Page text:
Mathura has an ancient history and also homeland and birthplace of Krishna who was born in Yadu dynasty. According to the Archaeological Survey of India plaque at the Mathura Museum, the city is mentioned in the oldest Indian epic, the Ramayana. In the epic, the Ikshwaku prince Shatrughna slays a demon called Lavanasura and claims the land. Afterwards, the place came to be known as Madhuvan as it was thickly wooded, then Madhupura and later Mathura.

In the 6th century BCE Mathura became the capital of the Surasena Kingdom.The city was later ruled by the Maurya empire. Megasthenes, writing in the early 3rd century BCE, mentions Mathura as a great city under the name (Methora).It seems it never was under the direct control of the following Shunga dynasty as not a single archaeological remain of a Shunga presence were ever found in Mathura.Mathura may have come under the control, direct or indirect, of the Indo-Greeks some time between 180 BCE and 100 BCE, and remained so as late as 70 BCE according to the Yavanarajya inscription,which was found in Maghera, a town 17 kilometres (11 mi) from Mathura.The opening of the 3 line text of this inscription in Brahmi script translates as: "In the 116th year of the Yavana kingdom."or '"In the 116th year of Yavana hegemony" ("Yavanarajya") However, this also corresponds to the presence of the native Mitra dynasty of local rulers in Mathura, in approximately the same time frame, possibly pointing to a vassalage relationship with the Indo-Greeks.

After a period of local rule, Mathura was conquered by the Indo-Scythians during the 1st century BCE. The Indo-Scythian satraps of Mathura are sometimes called the "Northern Satraps", as opposed to the "Western Satraps" ruling in Gujarat and Malwa. After Rajuvula, several successors are known to have ruled as vassals to the Kushans, such as the "Great Satrap" Kharapallana and the "Satrap" Vanaspara, who are known from an inscription discovered in Sarnath, and dated to the 3rd year of Kanishka, in which they were paying allegiance to the Kushans.Mathuran art and culture reached its zenith under the Kushan dynasty which had Mathura as one of their capitals, the other being Purushapura (modern-day Peshawar, Pakistan).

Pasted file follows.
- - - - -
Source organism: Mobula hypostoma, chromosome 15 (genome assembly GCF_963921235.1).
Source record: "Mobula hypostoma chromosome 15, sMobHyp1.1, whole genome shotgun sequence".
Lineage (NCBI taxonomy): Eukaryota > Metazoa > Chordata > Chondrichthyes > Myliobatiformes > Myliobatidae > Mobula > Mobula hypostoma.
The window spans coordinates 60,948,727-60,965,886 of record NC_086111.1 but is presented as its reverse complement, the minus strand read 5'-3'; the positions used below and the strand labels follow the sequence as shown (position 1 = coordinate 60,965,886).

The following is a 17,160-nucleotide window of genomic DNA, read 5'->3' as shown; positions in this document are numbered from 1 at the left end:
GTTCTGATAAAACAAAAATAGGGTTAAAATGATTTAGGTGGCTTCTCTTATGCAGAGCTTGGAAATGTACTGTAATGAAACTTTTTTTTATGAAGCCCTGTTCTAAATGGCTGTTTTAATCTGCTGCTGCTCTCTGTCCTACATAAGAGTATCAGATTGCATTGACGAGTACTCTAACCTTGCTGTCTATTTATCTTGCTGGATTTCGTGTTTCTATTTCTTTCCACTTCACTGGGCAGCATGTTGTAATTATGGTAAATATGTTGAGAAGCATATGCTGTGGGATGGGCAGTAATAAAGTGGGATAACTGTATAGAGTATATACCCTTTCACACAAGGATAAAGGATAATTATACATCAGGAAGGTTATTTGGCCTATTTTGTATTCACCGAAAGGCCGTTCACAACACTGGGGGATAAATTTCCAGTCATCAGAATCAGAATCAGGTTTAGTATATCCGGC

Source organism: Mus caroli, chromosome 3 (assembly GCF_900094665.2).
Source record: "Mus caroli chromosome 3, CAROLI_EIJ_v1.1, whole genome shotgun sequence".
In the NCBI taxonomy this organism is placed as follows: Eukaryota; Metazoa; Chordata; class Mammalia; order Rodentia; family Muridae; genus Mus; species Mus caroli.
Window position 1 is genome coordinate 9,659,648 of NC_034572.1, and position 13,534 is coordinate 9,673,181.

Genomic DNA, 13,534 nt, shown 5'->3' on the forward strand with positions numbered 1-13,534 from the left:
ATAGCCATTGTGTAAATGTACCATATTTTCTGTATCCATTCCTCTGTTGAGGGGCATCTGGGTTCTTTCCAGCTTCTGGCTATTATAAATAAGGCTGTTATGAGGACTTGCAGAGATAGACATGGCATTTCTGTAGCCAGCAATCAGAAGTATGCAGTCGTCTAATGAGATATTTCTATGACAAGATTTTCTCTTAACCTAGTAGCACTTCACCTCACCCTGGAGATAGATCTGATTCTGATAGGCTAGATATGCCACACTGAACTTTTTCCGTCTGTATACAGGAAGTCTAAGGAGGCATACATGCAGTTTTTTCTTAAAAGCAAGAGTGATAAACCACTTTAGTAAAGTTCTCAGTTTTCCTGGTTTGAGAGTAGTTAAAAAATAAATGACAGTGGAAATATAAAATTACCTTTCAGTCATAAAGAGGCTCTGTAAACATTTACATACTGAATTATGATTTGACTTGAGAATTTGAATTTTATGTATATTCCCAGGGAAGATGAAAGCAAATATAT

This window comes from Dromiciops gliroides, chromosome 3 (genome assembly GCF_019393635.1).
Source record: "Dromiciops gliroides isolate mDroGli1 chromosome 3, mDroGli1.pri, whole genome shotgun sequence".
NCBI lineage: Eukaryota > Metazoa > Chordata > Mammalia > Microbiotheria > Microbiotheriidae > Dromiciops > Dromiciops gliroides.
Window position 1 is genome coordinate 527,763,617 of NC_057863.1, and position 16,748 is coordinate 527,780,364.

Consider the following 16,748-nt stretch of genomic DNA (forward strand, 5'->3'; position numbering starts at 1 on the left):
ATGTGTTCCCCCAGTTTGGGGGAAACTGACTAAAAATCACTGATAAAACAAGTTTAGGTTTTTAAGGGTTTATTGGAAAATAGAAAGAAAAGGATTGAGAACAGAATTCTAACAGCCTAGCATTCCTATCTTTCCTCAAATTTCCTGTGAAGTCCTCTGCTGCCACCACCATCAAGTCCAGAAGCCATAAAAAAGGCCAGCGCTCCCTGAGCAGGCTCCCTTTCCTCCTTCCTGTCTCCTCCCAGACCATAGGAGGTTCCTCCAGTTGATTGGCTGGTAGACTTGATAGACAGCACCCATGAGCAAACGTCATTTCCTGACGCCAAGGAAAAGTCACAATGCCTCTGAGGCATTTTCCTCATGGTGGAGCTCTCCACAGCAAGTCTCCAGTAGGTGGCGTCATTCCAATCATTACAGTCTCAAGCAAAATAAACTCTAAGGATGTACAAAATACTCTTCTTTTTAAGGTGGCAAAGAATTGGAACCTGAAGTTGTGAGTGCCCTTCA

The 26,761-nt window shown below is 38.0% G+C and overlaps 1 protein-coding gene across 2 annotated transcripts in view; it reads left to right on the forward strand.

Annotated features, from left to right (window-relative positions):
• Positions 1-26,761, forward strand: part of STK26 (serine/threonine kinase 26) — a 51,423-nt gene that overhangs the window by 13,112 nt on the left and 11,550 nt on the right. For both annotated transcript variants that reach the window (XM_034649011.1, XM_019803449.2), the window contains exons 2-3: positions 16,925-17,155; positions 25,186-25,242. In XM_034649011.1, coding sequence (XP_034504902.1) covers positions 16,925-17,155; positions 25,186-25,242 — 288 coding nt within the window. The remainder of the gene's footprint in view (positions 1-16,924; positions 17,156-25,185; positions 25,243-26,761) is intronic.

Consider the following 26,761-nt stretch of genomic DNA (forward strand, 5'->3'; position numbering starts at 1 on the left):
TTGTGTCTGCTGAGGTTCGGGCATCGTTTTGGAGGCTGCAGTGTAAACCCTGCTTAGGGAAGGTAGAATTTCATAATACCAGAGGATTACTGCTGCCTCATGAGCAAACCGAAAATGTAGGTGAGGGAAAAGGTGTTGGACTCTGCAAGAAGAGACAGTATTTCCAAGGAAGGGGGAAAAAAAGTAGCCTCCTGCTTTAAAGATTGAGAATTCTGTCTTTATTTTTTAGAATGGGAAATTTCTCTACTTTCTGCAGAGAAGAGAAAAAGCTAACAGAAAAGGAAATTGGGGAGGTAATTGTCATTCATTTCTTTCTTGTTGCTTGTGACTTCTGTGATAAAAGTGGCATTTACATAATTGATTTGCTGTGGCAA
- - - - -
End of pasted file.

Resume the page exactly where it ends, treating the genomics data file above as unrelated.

Faxian mentions the city as a centre of Buddhism about 400 CE while his successor Xuanzang, who visited the city in 634 CE, mentions it as Mot'ulo, recording that it contained twenty Buddhist monasteries and five Brahmanical temples.Later, he went east to Thanesar, Jalandhar in the eastern Punjab, before climbing up to visit predominantly Theravada monasteries in the Kulu valley and turning southward again to Bairat and then Mathura, on the Yamuna river.